Timing Not Perfect for Boskone 49

Timing Not Perfect for Boskone 49

By David Price

Would you have the wedding rehearsal after the wedding? No, I didn’t think so. So I am a little confused as to why the sci-fi convention Boskone would be held about a month after the much larger spectacle of Arisia, in the exact same hotel, no less. This would be like going to watch the Super Bowl on the jumbotron of the stadium it was played in a month after it was over and everyone else had left. That would be something of a letdown, right? Oh sure, the vendors would still be open and you could pay ten bucks for a beer if you really wanted to, but it’s not the same thing. Now, by contrast, if they had played the first Giants/Patriots Super Bowl on the jumbotron in the stadium a couple days before this year’s, that might have been cool. It would have been a primer for what was coming.

Photo by David Price

All right, admittedly, every time I have been to some sort of fan convention in the last six months, it has been a first time for me. But maybe, just maybe, that means my opinions should matter, just a little, if some of these cons want to actually attract newbies. Boskone is very much like a primer or practice run for something as grandiose as Arisia. I’m not saying that both shouldn’t exist together in the same world, but I can’t help but feel that Boskone should be held before Arisia, not after. Just four weeks before Boskone was held, I was completely overwhelmed by the magnitude of Arisia. Held at the Westin Boston Waterfont, Arisia seemed to make use of every single conference room in the hotel. To be honest, I’m surprised the Westin had enough space available to accommodate the seemingly hundreds of events that Arisia had going. As I walked around with my eleven year old daughter at Boskone, I found myself asking, where’s the rest of it?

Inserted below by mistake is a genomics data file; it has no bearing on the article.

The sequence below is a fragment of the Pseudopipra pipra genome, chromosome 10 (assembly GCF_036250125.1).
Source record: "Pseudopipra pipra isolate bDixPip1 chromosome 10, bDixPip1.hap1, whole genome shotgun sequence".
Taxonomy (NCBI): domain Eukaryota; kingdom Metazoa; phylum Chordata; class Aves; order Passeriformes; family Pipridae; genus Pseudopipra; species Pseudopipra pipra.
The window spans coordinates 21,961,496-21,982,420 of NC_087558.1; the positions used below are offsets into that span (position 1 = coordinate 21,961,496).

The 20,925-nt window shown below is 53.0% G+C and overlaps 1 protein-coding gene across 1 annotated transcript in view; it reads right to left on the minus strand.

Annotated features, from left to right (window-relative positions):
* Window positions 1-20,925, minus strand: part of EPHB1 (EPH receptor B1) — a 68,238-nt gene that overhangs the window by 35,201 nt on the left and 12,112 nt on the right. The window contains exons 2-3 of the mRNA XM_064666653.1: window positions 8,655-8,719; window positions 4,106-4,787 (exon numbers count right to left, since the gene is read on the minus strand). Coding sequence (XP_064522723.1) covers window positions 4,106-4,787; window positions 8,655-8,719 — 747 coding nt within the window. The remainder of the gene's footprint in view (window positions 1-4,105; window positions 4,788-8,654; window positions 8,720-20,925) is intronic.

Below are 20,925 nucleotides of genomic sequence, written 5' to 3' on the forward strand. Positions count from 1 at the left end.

Also, what’s with almost all of the vendors selling books? Nothing against books, per se, but don’t sci- fi fans also like to wear cool geeky t-shirts, watch movies, and own toy props from their favorite series? There hasn’t been as much of that as I expected, at either Boskone or Arisia, to be honest. Arisia had a better mix, to be sure, but still fell short of my expectations when it came to vendors. My daughter was drawn to a woman who sold stuffed animals of every imaginable species. She even had dodo birds! My daughter, Kayleigh, asked for a monkey backpack. Since she was nice enough to accompany me to something that she had no idea if she would enjoy, I bought it for her.

Kayleigh’s squid. Photo by David Price.

We sat down and watched the Higgins Armory put on a display of medieval sword fighting for a while. This was cool for me, because I actually took those classes at the Higgins Armory about ten years ago, so watching it brought me back to the fun I had learning that style. It wasn’t the most exciting thing for an eleven year old girl, however, so we eventually moved on. The most fun we had together was at the art show. I was happy to see how all the artwork appealed to my daughter, since I have loved fantasy art for as long as I can remember. I wish we had more money on hand, because there was a piece Kayleigh really admired, but I couldn’t afford it. We must have walked through the art show a half-dozen times and I saw something new each time. Knowing what I know now, I’ll be more ready for it next time.